At age 10, Marcus wanted to play organized sports. Red became the manager of the Encanto Braves Little League team, and Gwen became team mother, taking juice and cookies to games. For a time, Red sponsored another team just to make sure his sons had the opportunity to play.
"When Marcus was 12, he arranged a boycott—of me," Red says. "He wanted to move to centerfield from shortstop so he could make spectacular catches. But all sorts of balls go through shortstop, so I wouldn't let him. He pulled the kids aside and said, 'Let's don't play.' "
Red prevailed. Marcus eventually played every position but first and second base and became known around town as a phenom. For that, the other kids picked on him. "He wouldn't cry," Gwen says. "Red taught Marcus never to cry, that pain was invisible."
At Lincoln High School, Allen started out as a free safety. In one game he made 30 unassisted tackles. When he was a junior, Lincoln coach Vic Player asked him to play a second position—quarterback—a move Allen resisted because he didn't expect to play it in college. He pouted in practice, he fumbled snaps on purpose. Player threatened to kick him off the team if Allen refused to be the quarterback.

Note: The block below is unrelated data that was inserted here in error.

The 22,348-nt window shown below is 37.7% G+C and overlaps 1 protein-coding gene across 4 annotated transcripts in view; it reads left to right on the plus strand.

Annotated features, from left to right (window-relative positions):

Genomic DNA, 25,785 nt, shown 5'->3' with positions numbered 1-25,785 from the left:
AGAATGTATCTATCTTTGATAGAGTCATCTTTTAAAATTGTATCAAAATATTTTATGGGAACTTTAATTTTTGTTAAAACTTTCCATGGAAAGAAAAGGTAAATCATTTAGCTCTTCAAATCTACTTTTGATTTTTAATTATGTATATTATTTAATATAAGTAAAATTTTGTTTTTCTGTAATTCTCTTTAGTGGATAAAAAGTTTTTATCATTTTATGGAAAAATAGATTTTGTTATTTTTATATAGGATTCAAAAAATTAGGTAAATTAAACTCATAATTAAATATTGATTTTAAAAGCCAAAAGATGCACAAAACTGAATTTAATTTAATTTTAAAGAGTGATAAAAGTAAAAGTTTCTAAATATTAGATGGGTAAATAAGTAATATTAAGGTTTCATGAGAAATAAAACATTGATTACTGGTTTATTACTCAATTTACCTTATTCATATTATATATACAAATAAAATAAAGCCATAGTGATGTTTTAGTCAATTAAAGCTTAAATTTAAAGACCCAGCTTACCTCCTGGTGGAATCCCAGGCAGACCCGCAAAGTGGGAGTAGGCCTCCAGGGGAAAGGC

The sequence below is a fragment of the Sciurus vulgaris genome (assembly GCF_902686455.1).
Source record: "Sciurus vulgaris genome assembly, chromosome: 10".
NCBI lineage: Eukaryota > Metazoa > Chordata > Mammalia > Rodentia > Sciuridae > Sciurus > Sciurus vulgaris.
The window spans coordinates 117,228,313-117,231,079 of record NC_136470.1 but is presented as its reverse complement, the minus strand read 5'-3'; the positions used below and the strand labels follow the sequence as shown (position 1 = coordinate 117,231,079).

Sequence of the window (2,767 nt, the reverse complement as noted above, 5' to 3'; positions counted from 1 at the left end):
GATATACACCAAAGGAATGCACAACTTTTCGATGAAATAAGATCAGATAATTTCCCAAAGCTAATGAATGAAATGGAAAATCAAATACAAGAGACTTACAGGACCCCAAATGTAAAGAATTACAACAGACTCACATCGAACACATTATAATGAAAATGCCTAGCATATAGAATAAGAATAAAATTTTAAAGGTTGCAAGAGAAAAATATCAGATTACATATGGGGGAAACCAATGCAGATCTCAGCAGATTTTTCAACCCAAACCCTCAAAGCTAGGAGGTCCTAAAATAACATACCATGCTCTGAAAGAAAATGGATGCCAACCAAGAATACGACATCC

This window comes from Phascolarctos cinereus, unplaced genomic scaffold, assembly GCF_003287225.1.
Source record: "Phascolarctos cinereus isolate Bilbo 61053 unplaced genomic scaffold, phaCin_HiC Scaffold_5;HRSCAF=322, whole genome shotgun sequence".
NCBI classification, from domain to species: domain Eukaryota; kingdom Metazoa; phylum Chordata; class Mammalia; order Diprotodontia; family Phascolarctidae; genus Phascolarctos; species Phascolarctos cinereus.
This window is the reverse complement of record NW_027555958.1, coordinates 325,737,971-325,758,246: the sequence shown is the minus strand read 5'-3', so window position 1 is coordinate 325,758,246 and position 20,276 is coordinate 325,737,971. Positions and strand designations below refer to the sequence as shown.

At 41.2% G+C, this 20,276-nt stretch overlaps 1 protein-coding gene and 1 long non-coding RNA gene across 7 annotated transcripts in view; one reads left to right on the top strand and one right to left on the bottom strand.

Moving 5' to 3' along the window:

Allen reluctantly played the position, and as a senior led Lincoln to the San Diego County championship. In the title game—a 34-6 victory over Kearny—Allen scored all five touchdowns on runs of 85, 30, 20 and 10 yards and a 60-yard interception return.
"I'd have the kids run wind sprints—the football field is inside the track—and he'd hide behind the pole vault pit, but always with one leg stuck out so I could see him.
"I'd yell at him, slap him on the helmet, and he'd give me that ridiculous smile. That smile drove me crazy."
Red was convinced that Marcus took his talent and good fortune too much for granted. Though Marcus was a B-plus student, Red repeatedly warned him not to slip up or he would haul him to the Navy Recruiting Center to enlist him.
One hot summer day, Red took Marcus to work with him. They climbed a ladder to the top of a roof, and Red handed his son a hammer and nails. "I worked the hell out of him," Red says. "It must have been 120 degrees up on that roof. I wanted to teach him a lesson—either go to college or be a contractor like me." Says Allen, "Two hours later I was ready to enroll."
Oklahoma recruited Allen to play quarterback; USC wanted him as a defensive back. The decision was easy: He chose USC with the hope that someday he could play tailback like his idol, O.J. Simpson. After all, Allen had spent years perfecting the Missing Shoes Trick.